Like its competitors – for example Audi and BMW and its i sub-brand – Daimler is aiming to have as much as 25 percent of its annual vehicle sales be battery-electric within the next 10 years as part of an effort to meet stricter greenhouse-gas emissions mandates in both Europe and North America. In fact, Mercedes-Benz and Daimler's Smart division collectively have at least 10 electric-vehicle models on their slates during the next few years, though Zetsche said the German automaker will continue to find ways to make its gas- and diesel-powered vehicles more fuel-efficient as well.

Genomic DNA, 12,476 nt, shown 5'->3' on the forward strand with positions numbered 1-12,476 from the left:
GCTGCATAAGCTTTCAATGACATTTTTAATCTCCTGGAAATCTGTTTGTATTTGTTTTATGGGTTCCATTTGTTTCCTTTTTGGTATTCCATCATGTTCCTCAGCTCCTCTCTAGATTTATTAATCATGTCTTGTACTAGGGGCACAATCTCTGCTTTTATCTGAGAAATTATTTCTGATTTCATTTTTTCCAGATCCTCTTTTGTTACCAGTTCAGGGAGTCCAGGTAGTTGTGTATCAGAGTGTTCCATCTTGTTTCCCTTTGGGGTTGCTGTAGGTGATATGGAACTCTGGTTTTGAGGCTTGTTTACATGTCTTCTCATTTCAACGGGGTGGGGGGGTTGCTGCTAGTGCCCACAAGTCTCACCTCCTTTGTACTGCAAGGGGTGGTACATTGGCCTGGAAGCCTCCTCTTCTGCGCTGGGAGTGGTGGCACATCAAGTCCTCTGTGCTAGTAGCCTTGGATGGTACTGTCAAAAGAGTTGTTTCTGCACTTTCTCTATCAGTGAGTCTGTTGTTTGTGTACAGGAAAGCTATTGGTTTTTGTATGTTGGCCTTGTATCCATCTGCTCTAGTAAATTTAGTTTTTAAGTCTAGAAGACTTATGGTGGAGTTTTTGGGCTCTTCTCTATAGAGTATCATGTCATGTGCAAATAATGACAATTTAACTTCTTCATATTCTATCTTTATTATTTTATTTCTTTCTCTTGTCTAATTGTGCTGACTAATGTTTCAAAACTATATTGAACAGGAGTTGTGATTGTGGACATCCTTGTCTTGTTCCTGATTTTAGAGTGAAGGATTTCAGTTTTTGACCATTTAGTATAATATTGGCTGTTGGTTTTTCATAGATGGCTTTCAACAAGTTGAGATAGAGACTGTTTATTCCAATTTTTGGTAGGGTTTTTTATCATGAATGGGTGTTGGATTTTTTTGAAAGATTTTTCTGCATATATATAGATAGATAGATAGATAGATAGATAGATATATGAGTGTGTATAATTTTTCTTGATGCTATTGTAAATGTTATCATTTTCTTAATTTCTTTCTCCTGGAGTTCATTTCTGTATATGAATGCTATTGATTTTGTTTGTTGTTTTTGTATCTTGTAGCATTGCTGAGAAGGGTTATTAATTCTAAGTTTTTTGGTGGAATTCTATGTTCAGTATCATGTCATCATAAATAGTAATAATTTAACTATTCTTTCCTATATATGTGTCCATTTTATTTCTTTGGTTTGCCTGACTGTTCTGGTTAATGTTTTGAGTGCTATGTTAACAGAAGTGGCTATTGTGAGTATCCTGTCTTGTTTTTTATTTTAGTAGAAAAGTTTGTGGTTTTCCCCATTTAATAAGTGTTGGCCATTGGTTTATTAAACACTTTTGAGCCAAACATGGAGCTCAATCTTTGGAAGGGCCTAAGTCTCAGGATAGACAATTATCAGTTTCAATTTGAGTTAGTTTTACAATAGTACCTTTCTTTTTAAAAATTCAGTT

Daimler introduced a concept version of the Generation EQ electric SUV at the Paris Motor Show late last month. It comes powered by two electric motors and is made up of a combination of steel, aluminum, and carbon fiber, and boasts a 311-mile single-charge range (on the relatively lenient European testing standards). The SUV also has 402 horsepower, and the ability to go from 0 to 60 miles per hour in less than five seconds. Zetsche said at the time that Daimler was prepping powertrains and platforms for electric sedans, wagons, coupes, and roadsters, in addition to SUVs. Additionally, Daimler's Deutsche Accumotive unit is producing the lithium-ion battery packs for the EQs.